For those who would classify themselves as having insomnia or chronic insomnia, The Sleep Council have developed some useful advice to help eliminate factors which may be causing disturbed sleep:
In the bedroom
1. Only use the bedroom for sleep and sex and not as an extension of your living quarters.
2. Eliminate light pollution and ensure the room is completely dark. This could mean switching of aerials, televisions, clocks and anything else that might have an LED display. You may also wish to install blackout curtains or use an eye mask.
3. Ensure the temperature is between 16°C and 18°C. Not too hot and not too cold.
Busy and stressful working and personal lives can both contribute to us sometimes finding it difficult to wind down. As we lie in bed thinking about the events of the day and what’s to come tomorrow, the mind races and the cogs whir. Scientists have found a definite link between anxiety and sleeping patterns, and have found that when a person is anxious their heart rate tends to increase making it very difficult to relax and drift off.
To calm the heart rate, place your hand on your heart and remain very quiet so that you can hear and feel it beating. Then take deep breaths of between three and four seconds each in and out and repeat until your heart rate slows.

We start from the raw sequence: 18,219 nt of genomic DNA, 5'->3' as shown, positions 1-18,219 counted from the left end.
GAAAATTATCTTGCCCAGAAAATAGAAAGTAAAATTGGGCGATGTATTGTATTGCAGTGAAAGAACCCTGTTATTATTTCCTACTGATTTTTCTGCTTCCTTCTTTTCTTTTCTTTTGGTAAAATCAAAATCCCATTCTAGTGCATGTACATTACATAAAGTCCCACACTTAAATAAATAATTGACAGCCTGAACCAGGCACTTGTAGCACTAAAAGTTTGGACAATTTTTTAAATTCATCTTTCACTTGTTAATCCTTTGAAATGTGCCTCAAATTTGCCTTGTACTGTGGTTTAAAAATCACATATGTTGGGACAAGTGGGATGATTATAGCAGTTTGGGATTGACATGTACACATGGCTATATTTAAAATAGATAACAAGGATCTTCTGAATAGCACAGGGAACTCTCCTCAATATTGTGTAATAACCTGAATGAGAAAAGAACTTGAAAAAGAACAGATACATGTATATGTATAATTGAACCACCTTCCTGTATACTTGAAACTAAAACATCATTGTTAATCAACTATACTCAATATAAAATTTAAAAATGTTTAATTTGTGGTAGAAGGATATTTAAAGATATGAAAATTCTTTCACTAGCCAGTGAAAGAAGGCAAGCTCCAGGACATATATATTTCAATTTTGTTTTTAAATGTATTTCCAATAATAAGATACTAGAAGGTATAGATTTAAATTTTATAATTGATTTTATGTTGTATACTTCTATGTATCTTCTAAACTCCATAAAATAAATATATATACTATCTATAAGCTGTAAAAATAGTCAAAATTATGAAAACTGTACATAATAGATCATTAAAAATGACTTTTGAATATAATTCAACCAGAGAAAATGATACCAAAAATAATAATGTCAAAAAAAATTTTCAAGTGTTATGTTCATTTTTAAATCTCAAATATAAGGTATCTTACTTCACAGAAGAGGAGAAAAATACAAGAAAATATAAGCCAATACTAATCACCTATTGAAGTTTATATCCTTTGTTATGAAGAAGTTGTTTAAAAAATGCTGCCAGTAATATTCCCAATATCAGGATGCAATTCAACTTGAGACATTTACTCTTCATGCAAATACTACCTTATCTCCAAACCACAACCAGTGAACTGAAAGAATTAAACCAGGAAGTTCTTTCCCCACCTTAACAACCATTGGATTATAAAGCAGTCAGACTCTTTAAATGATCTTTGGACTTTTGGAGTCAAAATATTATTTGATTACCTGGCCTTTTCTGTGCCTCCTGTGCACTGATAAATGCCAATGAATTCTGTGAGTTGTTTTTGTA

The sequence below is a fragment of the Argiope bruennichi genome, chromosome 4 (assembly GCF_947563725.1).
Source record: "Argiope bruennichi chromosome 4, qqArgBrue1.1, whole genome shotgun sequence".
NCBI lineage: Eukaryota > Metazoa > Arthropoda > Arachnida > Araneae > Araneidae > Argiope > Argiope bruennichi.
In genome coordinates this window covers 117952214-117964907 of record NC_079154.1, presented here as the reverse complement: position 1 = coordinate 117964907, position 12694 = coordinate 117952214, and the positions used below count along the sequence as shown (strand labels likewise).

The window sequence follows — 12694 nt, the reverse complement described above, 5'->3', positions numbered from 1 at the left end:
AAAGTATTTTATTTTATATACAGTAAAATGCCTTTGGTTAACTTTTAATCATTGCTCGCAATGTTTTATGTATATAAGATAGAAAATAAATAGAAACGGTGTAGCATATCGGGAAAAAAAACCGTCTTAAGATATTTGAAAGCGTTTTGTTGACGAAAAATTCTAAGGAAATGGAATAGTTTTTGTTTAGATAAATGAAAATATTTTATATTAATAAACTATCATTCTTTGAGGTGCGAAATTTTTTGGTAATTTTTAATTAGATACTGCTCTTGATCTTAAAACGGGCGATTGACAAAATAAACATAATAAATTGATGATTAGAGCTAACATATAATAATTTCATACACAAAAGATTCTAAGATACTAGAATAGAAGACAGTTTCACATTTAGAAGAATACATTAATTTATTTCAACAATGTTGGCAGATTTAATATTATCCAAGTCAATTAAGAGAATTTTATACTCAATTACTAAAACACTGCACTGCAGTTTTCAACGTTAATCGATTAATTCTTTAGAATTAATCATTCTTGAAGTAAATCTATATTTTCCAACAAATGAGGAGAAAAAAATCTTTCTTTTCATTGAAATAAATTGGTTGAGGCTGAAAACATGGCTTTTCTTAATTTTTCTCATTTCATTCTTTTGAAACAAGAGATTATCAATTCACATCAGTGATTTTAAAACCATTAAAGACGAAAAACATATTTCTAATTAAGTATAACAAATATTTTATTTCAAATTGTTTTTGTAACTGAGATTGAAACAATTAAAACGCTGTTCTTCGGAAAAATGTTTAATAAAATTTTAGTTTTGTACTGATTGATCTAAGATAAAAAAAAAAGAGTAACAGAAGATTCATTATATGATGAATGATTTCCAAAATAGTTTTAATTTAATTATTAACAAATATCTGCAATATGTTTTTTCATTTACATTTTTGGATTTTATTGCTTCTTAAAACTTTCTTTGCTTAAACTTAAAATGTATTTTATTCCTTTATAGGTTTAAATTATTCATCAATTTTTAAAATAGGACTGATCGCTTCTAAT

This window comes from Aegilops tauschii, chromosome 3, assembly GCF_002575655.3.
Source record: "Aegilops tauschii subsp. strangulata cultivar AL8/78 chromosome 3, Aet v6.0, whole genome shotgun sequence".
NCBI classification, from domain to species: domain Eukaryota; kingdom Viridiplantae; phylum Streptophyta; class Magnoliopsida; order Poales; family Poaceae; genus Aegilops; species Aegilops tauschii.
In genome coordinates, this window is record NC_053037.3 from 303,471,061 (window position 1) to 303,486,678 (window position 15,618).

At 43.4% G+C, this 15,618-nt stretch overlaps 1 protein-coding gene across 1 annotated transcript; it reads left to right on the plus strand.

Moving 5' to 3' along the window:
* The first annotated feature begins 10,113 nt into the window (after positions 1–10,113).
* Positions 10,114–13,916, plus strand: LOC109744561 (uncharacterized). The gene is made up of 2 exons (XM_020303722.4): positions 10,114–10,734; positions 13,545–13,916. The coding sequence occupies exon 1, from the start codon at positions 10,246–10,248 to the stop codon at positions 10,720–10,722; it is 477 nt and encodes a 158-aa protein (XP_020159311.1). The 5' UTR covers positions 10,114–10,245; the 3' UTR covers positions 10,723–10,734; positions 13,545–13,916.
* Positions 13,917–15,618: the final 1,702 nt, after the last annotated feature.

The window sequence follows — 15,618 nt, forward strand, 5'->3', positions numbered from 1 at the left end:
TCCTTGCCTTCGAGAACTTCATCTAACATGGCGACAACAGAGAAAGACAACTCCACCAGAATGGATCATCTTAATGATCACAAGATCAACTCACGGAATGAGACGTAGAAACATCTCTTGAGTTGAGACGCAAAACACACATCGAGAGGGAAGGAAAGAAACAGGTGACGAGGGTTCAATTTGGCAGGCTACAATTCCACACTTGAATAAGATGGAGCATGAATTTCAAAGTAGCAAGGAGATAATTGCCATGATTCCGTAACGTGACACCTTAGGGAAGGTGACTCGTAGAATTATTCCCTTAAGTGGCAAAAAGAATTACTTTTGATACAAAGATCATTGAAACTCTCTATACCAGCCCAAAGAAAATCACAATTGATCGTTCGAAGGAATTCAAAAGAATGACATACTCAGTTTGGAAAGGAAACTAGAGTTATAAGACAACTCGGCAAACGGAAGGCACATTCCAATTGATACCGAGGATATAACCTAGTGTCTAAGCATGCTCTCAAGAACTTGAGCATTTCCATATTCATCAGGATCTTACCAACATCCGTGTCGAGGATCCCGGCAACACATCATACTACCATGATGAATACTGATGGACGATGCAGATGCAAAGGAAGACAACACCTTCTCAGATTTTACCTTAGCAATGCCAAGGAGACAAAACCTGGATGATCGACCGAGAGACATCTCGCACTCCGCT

Whilst the effects of deep breathing are psychological, it can result in a physiological response in the body that acts to normalise respiration rate and calm you.
Hypnotherapy for insomnia and chronic insomnia
Deep relaxation is key to a good nights sleep and individuals who are unable to effectively reach that stage independently may benefit from consulting a hypnotherapist.
A hypnotherapist specialising in this area will aim to help individuals return to more regular patterns of sleep by using a set of specialist techniques in order to resolve any underlying anxiety issues whilst teaching and promoting relaxation.
Whilst each sleep hypnosis treatment programme will vary from client to client depending on both their own personal circumstances and the specialist areas and training of their hypnotherapist, typically treatment may involve the following:
- Deep relaxation techniques to reduce stress, anxiety and tension.
- Identifying and challenging negative beliefs about sleeping patterns.
- Replacing those negative beliefs with more positive ones with the help of a hypnotherapist.
With various comprehensive fact-sheets about insomnia and sleep problems, and a country-wide database allowing visitors to find a suitable hypnotherapist in their local area, Hypnotherapy Directory could play an important role in finally helping individuals to get that much needed good nights sleep.
 Great British Bedtime Report, The Sleep Council. Available: http://www.sleepcouncil.org.uk/2013/03/first-ever-great-british-bedtime-report-launched/
 The Science of Sleep, BBC. Available: http://www.bbc.co.uk/science/humanbody/sleep/articles/whatissleep.shtml
 Fatigue – Don’t drive tired, Think! Available: http://think.direct.gov.uk/fatigue.html
 Sleep Disorders Health Centre, WebMD. Available: http://www.webmd.com/sleep-disorders/features/important-sleep-habits
The Sleep Council – For further information and advice about how to get a better night’s sleep, visit The Sleep Council: http://www.sleepcouncil.org.uk/how-to-sleep/